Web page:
I have the following struct defined as a state variable and conditionally set at runtime.

Transaction private tx;
struct Transaction {
    address to;
    uint value;
    bytes data;

I would like to check if the variable was set before executing a specific portion of my code.

if(tx == ??????){
    //do something

What's the best way to check if the struct is set?

Edit: It is important to note that here the struct is not stored in a mapping. Similar questions on this stackexchange are asking for structs in mapping, here this is not the case.

1 Answer 1


Question is possibly a duplicate of this: What is the zero, empty or null value of a struct?

There are a few ways.

You can check a value if you're sure it implicitly indicates a set/not set condition.

if(tx.to > 0) {} // the address is set

You can be explicit if you prefer:

struct Transaction {
    address to;
    uint value;
    bytes data;
    bool isValid; // set to true whenever the struct holds data

Then you can:

if(tx.isValid) {
  // do something

You'll want to use the explicit method in the case that 0 or empty has meaning your application; meaning you can't use 0 as an indication of valid/inValid.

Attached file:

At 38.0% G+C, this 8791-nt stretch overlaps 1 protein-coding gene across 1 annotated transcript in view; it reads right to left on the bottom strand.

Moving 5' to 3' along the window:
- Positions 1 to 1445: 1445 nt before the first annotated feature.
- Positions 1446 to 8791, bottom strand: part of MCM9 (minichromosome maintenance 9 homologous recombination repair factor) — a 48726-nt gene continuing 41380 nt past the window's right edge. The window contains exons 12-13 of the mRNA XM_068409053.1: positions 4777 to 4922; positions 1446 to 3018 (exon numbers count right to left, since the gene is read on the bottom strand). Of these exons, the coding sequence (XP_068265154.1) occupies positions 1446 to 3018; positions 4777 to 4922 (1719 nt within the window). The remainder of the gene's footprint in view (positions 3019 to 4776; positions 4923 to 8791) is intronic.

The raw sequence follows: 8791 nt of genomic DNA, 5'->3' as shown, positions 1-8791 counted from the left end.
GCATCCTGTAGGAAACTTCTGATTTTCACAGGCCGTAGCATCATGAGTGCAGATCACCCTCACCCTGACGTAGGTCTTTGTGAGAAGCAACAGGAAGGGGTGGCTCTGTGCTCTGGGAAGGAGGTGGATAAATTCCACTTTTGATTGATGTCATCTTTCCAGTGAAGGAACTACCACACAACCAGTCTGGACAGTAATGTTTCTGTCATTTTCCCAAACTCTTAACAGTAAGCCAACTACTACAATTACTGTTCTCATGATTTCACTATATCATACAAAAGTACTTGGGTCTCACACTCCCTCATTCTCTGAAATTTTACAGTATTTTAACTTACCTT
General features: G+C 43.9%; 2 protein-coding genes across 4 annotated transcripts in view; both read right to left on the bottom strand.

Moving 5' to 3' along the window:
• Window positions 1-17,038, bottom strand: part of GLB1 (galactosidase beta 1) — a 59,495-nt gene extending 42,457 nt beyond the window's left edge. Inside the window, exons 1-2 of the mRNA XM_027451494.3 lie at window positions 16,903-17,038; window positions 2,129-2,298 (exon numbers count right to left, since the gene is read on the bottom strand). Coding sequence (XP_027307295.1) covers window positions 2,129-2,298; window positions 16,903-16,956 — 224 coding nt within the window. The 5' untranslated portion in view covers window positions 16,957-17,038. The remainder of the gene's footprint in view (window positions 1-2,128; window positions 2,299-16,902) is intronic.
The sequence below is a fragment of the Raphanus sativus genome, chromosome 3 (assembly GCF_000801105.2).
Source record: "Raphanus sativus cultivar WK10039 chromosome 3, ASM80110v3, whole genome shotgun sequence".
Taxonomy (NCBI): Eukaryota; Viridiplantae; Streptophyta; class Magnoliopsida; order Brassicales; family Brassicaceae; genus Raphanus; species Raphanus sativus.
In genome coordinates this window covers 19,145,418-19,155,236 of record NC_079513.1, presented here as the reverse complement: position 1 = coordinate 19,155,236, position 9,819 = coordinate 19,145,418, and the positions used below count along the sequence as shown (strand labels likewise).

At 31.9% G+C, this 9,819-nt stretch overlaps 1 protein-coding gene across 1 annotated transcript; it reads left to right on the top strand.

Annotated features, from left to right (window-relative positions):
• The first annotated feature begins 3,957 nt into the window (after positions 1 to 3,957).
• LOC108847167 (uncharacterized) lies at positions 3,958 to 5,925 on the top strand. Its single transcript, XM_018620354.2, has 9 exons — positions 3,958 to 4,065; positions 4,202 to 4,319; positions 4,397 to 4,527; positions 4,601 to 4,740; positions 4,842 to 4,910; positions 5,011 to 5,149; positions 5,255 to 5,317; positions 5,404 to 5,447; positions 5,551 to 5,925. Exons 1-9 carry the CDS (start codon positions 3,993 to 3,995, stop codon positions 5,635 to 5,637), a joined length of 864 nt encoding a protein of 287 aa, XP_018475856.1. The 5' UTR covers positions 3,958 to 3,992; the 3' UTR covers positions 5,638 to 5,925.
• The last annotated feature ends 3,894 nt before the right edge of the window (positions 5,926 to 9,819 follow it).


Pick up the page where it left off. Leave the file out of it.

Not sure it applies in this case, but elimination of doubt about this sort thing is a bonus feature if you buy into the idea of maintaining an index of valid keys to a mapped structure.

Hope it helps.

Update: Some general examples here: Blog: Simple Storage Patterns in Solidity

  • I linked the answer to the other "abstract" question to this Q&A which is more concrete and has its benefits.
    – eth
    Commented Jan 24, 2017 at 9:48
  • The other question you are referencing in your answer is asking for null value of a struct in a mapping in my case the struct is not placed in a mapping. Does your solution works for struct as state variable and not stored in a mapping?
    – Oli
    Commented Jan 24, 2017 at 20:02
  • Sure. The answer above isn't concerned with where the struct came from. The case where people are unsure if a struct is explicitly written to, or just a zeroed out default is often related to retrieving them from mapping, but not necessarily so. Commented Jan 25, 2017 at 0:07

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